What is bio-recycling?

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In 2021, a total of 8.6 million tonnes of plastic waste will be produced worldwide. This figure is evidence of how well this material is received by society, but also of its great environmental impact. If this waste is not properly managed and treated, the consequences for the planet could be devastating: reduction of natural resources, increase in Greenhouse Gases (GHG) and pollution, rising temperatures… Faced with this drastic prospect, the plastics industry has taken action and has sought more sustainable ways to recycle and recover waste. One of them? The biological recycling of plastics. Here’s what it’s all about.

The process of bio-recycling

Although plastics are unnatural chemical compounds, these materials can be degraded and metabolised by microorganisms for subsequent reuse. This process is known as biological recycling or biorecycling and is a perfect example of circularity.

Unlike mechanised recycling, this technique allows any plastic material – regardless of its origin, colour or number of layers – to be recycled in an unlimited way and without losing its initial quality. In other words, through biorecycling, plastic could be recycled in an unlimited way and maintain its original properties.

To make it easier to understand, let us give an example: let us imagine that, instead of recycling plastic, we have to make a stew. Biological recycling would be equivalent to a crokpot or low temperature cooker and mechanical recycling would be equivalent to a pressure cooker. With both we can make an excellent dish. However, with the former, the stew will retain all its properties and flavour, and with the latter, it may lose some of its nutrients.

Types of bio-recycling in plastic materials

There are several types of bio-recycling. The most widespread are:


Composting” is the name given to the process of decomposition of organic matter. For this to take place, the participation of different micro-organisms (bacteria, fungi and invertebrates) is necessary, but also the continuous presence of oxygen. It is O2 that prevents waste from rotting, emitting bad odours and turning into compost or natural fertiliser.
For a plastic to be compostable, it must be biodegradable or compostable. Two terms that, although similar, do not mean the same thing. Biodegradable plastic is plastic that can be broken down naturally by the action of micro-organisms. Compostable plastic, on the other hand, biodegrades but only under specific conditions and then produces compost.

Anaerobic digestion

Anaerobic digestion or biomethanisation, in contrast to composting, is the process of organic waste decomposition that takes place through the intervention of different groups of micro-organisms, but always in the absence of oxygen. During this process, organic matter is broken down into simpler compounds, which in turn are transformed into volatile fatty acids. These acids are consumed by methanogenic micro-organisms, generating gases such as methane and carbon dioxide, which can be used as a source of heat and energy.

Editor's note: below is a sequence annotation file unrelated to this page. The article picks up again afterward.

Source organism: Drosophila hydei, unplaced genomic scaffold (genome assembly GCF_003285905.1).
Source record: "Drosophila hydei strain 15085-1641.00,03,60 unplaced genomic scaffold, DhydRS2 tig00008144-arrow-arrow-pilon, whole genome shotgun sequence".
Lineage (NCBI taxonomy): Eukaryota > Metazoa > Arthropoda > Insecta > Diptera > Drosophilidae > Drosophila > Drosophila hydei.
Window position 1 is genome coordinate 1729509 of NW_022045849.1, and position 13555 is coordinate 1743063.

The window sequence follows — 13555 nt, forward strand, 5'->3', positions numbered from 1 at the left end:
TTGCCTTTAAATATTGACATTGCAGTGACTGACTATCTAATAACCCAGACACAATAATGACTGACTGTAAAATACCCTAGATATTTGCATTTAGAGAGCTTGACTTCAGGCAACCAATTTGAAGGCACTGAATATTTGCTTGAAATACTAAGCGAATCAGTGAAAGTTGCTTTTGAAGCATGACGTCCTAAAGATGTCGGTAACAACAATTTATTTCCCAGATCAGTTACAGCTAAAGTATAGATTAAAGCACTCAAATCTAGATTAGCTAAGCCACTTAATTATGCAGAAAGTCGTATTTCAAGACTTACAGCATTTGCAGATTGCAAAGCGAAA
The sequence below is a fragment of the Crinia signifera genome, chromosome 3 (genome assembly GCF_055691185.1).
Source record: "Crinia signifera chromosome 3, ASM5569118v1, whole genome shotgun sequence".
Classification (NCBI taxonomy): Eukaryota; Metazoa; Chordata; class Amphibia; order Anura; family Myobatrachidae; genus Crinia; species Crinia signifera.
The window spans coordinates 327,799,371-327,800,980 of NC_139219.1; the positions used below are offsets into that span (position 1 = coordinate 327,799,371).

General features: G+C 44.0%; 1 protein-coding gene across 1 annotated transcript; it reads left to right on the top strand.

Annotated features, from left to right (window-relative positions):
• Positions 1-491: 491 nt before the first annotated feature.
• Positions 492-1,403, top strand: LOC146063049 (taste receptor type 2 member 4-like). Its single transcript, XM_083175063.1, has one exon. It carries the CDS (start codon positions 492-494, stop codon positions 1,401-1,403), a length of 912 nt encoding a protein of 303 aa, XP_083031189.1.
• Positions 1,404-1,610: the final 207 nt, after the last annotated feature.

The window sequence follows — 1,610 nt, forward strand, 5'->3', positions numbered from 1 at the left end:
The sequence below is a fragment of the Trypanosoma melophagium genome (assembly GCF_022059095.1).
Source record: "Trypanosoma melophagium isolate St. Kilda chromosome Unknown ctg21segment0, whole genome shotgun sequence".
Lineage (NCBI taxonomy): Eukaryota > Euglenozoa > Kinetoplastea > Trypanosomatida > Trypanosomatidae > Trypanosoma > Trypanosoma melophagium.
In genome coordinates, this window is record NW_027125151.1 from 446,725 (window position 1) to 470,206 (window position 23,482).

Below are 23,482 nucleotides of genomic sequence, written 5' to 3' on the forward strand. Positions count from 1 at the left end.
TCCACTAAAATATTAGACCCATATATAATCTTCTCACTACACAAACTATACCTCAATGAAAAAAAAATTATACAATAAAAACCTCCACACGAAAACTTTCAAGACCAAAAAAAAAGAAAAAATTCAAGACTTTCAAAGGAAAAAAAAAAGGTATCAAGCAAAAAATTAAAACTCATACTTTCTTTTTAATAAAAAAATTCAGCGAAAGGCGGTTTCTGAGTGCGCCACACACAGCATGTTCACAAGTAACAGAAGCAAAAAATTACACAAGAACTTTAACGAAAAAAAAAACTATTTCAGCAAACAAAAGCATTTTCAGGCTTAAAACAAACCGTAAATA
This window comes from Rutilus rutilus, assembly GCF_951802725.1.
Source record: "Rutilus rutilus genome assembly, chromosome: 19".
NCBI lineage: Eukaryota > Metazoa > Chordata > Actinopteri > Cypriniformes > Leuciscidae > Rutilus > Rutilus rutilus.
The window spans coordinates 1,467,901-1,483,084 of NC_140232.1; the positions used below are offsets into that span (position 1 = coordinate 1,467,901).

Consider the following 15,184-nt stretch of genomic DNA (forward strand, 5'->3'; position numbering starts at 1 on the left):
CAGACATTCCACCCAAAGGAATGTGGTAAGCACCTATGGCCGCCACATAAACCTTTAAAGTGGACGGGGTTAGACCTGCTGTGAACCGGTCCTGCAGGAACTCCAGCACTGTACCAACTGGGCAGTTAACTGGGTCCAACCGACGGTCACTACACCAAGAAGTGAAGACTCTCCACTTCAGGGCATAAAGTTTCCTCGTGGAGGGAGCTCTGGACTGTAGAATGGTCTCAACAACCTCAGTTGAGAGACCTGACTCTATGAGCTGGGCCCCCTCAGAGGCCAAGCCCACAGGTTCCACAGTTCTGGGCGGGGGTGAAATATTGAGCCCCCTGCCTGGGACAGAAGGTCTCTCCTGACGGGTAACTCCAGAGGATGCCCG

For anaerobic digestion to occur, the temperature of the process must be between 35ºC and 55ºC and must be applied to organic matter. This means that for this type of biological recycling to be successful, it requires biodegradable plastics.

Enzymatic recycling is a process

Although unknown to the average person, enzymatic recycling is a waste recovery technique that stands out for its sustainability and energy efficiency. It breaks down the polymer chains of plastic but, unlike mechanised recycling, it does so by means of enzymes. These are proteins produced by microorganisms such as fungi and bacteria that accelerate the partial degradation of the polymers and make it possible to break down the molecules that make up the plastic into its fundamental components: oligomers and monomers. The latter can be purified and repolymerised, resulting in materials with characteristics and physical properties that are as good as the original ones.

Because they are more chemically selective than synthetic catalysts, enzymes allow a purer product to be obtained.

How does bio-recycling impact on the environment?

If mechanical recycling of plastics has multiple benefits for the environment, biological recycling has even more. As mentioned above, this recovery process is an example of circularity: during biological recycling, the plastic is used in its entirety and can be reused in an unlimited way without losing its properties. The advantages are several:

  • Saving energy and natural resources: in terms of energy and natural resources, it is less expensive to recycle plastic than to produce it from scratch.
  • Preservation of the environment: plastic waste can take between 100 and 1000 years to degrade and, during this process, pollute seas and oceans. That is why it is so important to manage it properly and recover it through techniques such as bio-recycling.
  • Pollution reduction: with biological recycling we reduce energy consumption and, thanks to it, the emission of GHGs that impact on the atmosphere.
  • Prevention of solid waste reaching landfills: in addition to responsible consumption, recycling is the best way to reduce waste and prevent it from ending up in landfills, contaminating soil and water.

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